Part 2

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  • R. Scott Clark
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    R.Scott Clark is the President of the Heidelberg Reformation Association, the author and editor of, and contributor to several books and the author of many articles. He has taught church history and historical theology since 1997 at Westminster Seminary California. He has also taught at Wheaton College, Reformed Theological Seminary, and Concordia University. He has hosted the Heidelblog since 2007.

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  1. What about casting lots? As the apostles did when choosing between Mathias and the other cat to replace Judas. Is that an acceptable aproach nowadays?.

    • John Wesley divined the will of God by casting lots as well, which is kind of weird for a man who despised foreknowledge. Why would you ask God “which way?” when you believe he does not know the future?

  2. I’m glad you’re doing this series Scott. I too grew up with the evangelical approach which, in effect, says you need the gift of prophecy to know God’s will.

    The best thing I’ve ever read on the Reformed view is “Guidance and the Voice of God” by Phillip Jensen and Tony Payne.

  3. What about figuring out whether one should trade their Warfield for a Clark?:) I knew about Calvin (regarding the Warfield reference) but I did not know much about confessional subscription, history, etc. I want to be an edifying member of the body of Christ (plus all of Clark’s shameless plugging of his book), thus I traded “Calvin and Augustine” by Warfield For Clark’s “Recovering the Reformed Confession”.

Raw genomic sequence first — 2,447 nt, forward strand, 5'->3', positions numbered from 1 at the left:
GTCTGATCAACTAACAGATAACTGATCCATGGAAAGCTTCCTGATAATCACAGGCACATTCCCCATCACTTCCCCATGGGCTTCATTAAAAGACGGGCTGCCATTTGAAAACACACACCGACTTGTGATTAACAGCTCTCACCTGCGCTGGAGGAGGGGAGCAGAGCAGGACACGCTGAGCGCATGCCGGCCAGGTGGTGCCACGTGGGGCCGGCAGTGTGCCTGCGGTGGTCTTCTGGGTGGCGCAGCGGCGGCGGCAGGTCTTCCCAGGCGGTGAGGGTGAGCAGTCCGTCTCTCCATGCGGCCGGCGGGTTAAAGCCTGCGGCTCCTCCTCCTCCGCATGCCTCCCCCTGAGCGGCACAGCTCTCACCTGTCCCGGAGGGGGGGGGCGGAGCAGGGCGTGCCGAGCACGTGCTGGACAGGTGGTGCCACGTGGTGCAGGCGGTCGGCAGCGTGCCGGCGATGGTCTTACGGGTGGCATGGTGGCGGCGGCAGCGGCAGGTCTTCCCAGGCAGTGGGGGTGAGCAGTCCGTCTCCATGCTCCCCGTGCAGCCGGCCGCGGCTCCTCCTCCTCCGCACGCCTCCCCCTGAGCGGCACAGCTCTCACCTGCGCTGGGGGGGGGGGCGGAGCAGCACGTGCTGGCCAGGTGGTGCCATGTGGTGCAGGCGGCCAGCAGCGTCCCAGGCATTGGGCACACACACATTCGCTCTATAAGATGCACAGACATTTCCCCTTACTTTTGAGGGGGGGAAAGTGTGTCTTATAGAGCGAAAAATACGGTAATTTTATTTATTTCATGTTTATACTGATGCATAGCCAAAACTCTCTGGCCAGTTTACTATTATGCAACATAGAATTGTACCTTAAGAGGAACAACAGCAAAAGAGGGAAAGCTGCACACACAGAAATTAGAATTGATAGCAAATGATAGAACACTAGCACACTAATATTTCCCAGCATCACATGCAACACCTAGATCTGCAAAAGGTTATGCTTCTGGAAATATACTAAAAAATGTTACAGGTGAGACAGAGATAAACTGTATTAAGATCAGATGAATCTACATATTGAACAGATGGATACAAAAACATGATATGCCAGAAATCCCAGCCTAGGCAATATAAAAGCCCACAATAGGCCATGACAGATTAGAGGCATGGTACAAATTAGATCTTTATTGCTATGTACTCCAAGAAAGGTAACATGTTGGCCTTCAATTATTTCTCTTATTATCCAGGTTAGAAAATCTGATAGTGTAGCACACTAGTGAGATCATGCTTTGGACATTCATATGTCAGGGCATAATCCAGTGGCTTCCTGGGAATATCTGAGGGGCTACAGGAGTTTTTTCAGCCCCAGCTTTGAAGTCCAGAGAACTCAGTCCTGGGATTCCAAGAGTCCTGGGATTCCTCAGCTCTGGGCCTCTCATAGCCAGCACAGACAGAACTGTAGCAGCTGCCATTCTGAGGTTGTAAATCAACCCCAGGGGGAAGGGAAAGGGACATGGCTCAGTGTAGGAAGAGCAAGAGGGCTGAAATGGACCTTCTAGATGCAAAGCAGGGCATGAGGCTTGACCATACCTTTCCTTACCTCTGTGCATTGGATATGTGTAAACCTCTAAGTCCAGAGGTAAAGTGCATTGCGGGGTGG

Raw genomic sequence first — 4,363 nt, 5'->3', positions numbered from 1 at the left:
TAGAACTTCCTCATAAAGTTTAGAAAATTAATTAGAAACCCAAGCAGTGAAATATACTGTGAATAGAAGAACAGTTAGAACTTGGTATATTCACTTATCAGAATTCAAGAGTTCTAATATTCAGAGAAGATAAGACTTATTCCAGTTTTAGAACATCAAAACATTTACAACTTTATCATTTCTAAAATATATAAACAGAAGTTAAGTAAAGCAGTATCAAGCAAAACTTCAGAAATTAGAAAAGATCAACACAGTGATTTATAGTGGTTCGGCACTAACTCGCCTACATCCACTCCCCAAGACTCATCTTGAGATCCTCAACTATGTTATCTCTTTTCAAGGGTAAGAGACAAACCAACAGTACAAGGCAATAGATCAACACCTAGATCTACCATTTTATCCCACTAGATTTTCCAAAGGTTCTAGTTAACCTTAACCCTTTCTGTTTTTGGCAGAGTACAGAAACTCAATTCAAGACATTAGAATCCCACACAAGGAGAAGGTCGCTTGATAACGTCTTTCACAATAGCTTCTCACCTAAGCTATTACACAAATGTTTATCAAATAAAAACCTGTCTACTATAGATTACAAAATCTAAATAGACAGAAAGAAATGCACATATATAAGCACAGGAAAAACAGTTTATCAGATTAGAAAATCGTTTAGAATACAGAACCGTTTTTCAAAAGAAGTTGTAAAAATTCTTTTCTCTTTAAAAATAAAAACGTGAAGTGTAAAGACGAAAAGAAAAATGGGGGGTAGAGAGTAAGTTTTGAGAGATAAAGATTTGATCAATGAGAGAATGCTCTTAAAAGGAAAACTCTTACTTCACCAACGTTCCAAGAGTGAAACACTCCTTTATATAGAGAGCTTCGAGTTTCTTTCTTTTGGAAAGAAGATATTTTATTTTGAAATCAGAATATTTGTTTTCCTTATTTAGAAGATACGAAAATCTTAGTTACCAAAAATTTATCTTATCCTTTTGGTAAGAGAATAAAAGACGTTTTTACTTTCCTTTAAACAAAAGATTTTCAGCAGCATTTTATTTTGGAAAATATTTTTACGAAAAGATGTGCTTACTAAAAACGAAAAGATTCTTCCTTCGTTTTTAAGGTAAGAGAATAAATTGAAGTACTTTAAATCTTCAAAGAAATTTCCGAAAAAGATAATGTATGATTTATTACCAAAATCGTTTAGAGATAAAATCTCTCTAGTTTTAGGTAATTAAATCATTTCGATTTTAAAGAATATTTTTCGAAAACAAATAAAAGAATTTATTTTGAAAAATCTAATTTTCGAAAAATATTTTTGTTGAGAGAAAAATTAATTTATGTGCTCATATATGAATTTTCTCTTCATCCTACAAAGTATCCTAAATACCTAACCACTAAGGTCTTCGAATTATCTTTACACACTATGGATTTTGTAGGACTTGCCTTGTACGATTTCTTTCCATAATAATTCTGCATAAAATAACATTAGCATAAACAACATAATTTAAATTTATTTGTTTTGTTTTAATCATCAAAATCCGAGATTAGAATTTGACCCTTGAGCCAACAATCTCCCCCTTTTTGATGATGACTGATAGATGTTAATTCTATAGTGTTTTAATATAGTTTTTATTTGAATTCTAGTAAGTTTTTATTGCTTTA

I cannot hesitate to say that the logical outcome of admitting any extra-canonical revelation/hint/small voice is only to seek it more and more. That view is regulative and is tyranical, pressing one into more and more mystery and dependence on it. Ultimately this is rejection of God’s revealed word leading us to hear “crunching noises” of God coming in judgement. QIRC and QIRE are two sides of the same coin, like legalism and antinomianism.

  4. Clark: We don’t know what God’s providence holds. We can’t presume to interpret God’s providence (Job 38). We don’t know why the Tower in Siloam fell (Luke 13:4).

    Richard: A scientist can predict future natural events, and the historian can interpret past events, so that providence can be read. Jesus said that the Pharisees can tell what the weather would be like just by looking at the sky, and the psalms reflect on the past events of redemptive history.

  5. Richard,

    One can predict ordinary providence with a certain probability. So what?

    You and I don’t know whether we’re going to live or die today.

    That belongs to God. We believe that the sun will likely come up because of God’s promise to sustain the creation so long as he wills and we have a reasonable certain from experience.

    These are two different kinds of knowing aren’t they? You’re just quibbling aren’t you?

  6. Clark: These are two different kinds of knowing aren’t they? You’re just quibbling aren’t you?

    Richard: No, it good you have clearly put the difference knowing ordinary providence and knowing specific future events such as your death on Friday the 13th.